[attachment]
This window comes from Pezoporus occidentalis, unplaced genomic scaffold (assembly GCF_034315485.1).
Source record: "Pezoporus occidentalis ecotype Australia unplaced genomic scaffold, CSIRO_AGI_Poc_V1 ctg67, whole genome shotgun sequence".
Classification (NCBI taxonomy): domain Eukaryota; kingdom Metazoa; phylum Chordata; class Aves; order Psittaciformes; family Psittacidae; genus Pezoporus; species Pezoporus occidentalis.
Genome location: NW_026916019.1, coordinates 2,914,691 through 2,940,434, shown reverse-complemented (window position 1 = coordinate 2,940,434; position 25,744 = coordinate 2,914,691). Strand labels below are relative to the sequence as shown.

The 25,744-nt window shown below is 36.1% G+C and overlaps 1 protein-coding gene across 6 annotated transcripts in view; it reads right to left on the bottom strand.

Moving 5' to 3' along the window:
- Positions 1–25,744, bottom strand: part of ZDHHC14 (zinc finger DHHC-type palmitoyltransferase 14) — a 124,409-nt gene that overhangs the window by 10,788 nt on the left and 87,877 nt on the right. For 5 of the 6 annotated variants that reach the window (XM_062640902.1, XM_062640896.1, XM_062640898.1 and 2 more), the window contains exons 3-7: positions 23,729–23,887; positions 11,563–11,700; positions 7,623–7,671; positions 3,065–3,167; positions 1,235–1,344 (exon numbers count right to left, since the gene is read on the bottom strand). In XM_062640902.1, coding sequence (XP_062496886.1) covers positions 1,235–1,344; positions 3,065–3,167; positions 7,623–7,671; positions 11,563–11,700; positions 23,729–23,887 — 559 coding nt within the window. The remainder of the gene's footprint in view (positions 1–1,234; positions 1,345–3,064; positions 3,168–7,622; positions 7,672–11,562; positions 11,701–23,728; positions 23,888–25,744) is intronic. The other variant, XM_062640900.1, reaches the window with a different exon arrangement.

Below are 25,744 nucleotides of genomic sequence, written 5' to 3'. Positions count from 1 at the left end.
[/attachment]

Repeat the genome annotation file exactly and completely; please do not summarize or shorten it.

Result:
This window comes from Pezoporus occidentalis, unplaced genomic scaffold (assembly GCF_034315485.1).
Source record: "Pezoporus occidentalis ecotype Australia unplaced genomic scaffold, CSIRO_AGI_Poc_V1 ctg67, whole genome shotgun sequence".
Classification (NCBI taxonomy): domain Eukaryota; kingdom Metazoa; phylum Chordata; class Aves; order Psittaciformes; family Psittacidae; genus Pezoporus; species Pezoporus occidentalis.
Genome location: NW_026916019.1, coordinates 2,914,691 through 2,940,434, shown reverse-complemented (window position 1 = coordinate 2,940,434; position 25,744 = coordinate 2,914,691). Strand labels below are relative to the sequence as shown.

The 25,744-nt window shown below is 36.1% G+C and overlaps 1 protein-coding gene across 6 annotated transcripts in view; it reads right to left on the bottom strand.

Moving 5' to 3' along the window:
- Positions 1–25,744, bottom strand: part of ZDHHC14 (zinc finger DHHC-type palmitoyltransferase 14) — a 124,409-nt gene that overhangs the window by 10,788 nt on the left and 87,877 nt on the right. For 5 of the 6 annotated variants that reach the window (XM_062640902.1, XM_062640896.1, XM_062640898.1 and 2 more), the window contains exons 3-7: positions 23,729–23,887; positions 11,563–11,700; positions 7,623–7,671; positions 3,065–3,167; positions 1,235–1,344 (exon numbers count right to left, since the gene is read on the bottom strand). In XM_062640902.1, coding sequence (XP_062496886.1) covers positions 1,235–1,344; positions 3,065–3,167; positions 7,623–7,671; positions 11,563–11,700; positions 23,729–23,887 — 559 coding nt within the window. The remainder of the gene's footprint in view (positions 1–1,234; positions 1,345–3,064; positions 3,168–7,622; positions 7,672–11,562; positions 11,701–23,728; positions 23,888–25,744) is intronic. The other variant, XM_062640900.1, reaches the window with a different exon arrangement.

Below are 25,744 nucleotides of genomic sequence, written 5' to 3'. Positions count from 1 at the left end.